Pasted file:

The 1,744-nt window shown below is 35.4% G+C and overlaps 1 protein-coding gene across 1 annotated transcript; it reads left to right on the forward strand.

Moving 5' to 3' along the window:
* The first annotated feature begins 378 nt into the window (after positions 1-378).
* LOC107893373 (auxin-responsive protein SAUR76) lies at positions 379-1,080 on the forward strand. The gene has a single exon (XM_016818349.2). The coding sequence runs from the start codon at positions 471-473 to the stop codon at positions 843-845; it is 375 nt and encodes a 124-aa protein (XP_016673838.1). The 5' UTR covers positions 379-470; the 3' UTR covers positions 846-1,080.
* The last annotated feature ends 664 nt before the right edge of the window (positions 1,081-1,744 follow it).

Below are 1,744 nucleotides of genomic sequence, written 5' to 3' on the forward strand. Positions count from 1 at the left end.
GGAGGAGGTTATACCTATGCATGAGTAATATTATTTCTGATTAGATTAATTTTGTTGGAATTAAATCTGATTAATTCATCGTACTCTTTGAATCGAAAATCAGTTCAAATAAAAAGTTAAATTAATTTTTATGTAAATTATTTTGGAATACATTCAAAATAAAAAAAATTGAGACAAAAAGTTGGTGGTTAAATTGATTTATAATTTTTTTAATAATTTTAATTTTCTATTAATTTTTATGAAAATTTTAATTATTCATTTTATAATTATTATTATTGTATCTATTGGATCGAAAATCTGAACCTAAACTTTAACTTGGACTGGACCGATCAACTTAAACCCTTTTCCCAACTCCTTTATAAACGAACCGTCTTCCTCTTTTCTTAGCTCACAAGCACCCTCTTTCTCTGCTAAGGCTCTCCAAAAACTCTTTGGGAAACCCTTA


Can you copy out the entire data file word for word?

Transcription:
The 1,744-nt window shown below is 35.4% G+C and overlaps 1 protein-coding gene across 1 annotated transcript; it reads left to right on the forward strand.

Moving 5' to 3' along the window:
* The first annotated feature begins 378 nt into the window (after positions 1-378).
* LOC107893373 (auxin-responsive protein SAUR76) lies at positions 379-1,080 on the forward strand. The gene has a single exon (XM_016818349.2). The coding sequence runs from the start codon at positions 471-473 to the stop codon at positions 843-845; it is 375 nt and encodes a 124-aa protein (XP_016673838.1). The 5' UTR covers positions 379-470; the 3' UTR covers positions 846-1,080.
* The last annotated feature ends 664 nt before the right edge of the window (positions 1,081-1,744 follow it).

Below are 1,744 nucleotides of genomic sequence, written 5' to 3' on the forward strand. Positions count from 1 at the left end.
GGAGGAGGTTATACCTATGCATGAGTAATATTATTTCTGATTAGATTAATTTTGTTGGAATTAAATCTGATTAATTCATCGTACTCTTTGAATCGAAAATCAGTTCAAATAAAAAGTTAAATTAATTTTTATGTAAATTATTTTGGAATACATTCAAAATAAAAAAAATTGAGACAAAAAGTTGGTGGTTAAATTGATTTATAATTTTTTTAATAATTTTAATTTTCTATTAATTTTTATGAAAATTTTAATTATTCATTTTATAATTATTATTATTGTATCTATTGGATCGAAAATCTGAACCTAAACTTTAACTTGGACTGGACCGATCAACTTAAACCCTTTTCCCAACTCCTTTATAAACGAACCGTCTTCCTCTTTTCTTAGCTCACAAGCACCCTCTTTCTCTGCTAAGGCTCTCCAAAAACTCTTTGGGAAACCCTTA